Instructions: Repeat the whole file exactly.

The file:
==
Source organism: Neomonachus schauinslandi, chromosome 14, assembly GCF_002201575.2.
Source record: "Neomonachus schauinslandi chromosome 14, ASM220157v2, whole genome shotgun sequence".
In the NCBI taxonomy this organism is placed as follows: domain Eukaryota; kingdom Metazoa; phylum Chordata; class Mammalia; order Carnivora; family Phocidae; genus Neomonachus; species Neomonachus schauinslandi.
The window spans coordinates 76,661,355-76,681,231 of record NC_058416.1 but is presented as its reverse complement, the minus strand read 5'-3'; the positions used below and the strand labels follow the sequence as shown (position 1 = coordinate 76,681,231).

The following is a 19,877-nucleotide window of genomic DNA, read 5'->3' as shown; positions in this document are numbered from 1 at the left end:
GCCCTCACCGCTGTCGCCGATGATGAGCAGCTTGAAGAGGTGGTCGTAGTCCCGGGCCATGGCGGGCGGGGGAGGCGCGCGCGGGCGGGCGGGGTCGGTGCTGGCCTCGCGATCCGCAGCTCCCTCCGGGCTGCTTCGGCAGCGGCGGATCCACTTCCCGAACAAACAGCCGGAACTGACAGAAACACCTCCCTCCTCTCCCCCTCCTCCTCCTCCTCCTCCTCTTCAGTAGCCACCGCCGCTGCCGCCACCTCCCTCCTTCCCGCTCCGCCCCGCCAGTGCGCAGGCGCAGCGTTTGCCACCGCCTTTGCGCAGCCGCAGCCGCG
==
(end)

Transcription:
Source organism: Neomonachus schauinslandi, chromosome 14, assembly GCF_002201575.2.
Source record: "Neomonachus schauinslandi chromosome 14, ASM220157v2, whole genome shotgun sequence".
In the NCBI taxonomy this organism is placed as follows: domain Eukaryota; kingdom Metazoa; phylum Chordata; class Mammalia; order Carnivora; family Phocidae; genus Neomonachus; species Neomonachus schauinslandi.
The window spans coordinates 76,661,355-76,681,231 of record NC_058416.1 but is presented as its reverse complement, the minus strand read 5'-3'; the positions used below and the strand labels follow the sequence as shown (position 1 = coordinate 76,681,231).

The following is a 19,877-nucleotide window of genomic DNA, read 5'->3' as shown; positions in this document are numbered from 1 at the left end:
GCCCTCACCGCTGTCGCCGATGATGAGCAGCTTGAAGAGGTGGTCGTAGTCCCGGGCCATGGCGGGCGGGGGAGGCGCGCGCGGGCGGGCGGGGTCGGTGCTGGCCTCGCGATCCGCAGCTCCCTCCGGGCTGCTTCGGCAGCGGCGGATCCACTTCCCGAACAAACAGCCGGAACTGACAGAAACACCTCCCTCCTCTCCCCCTCCTCCTCCTCCTCCTCCTCTTCAGTAGCCACCGCCGCTGCCGCCACCTCCCTCCTTCCCGCTCCGCCCCGCCAGTGCGCAGGCGCAGCGTTTGCCACCGCCTTTGCGCAGCCGCAGCCGCG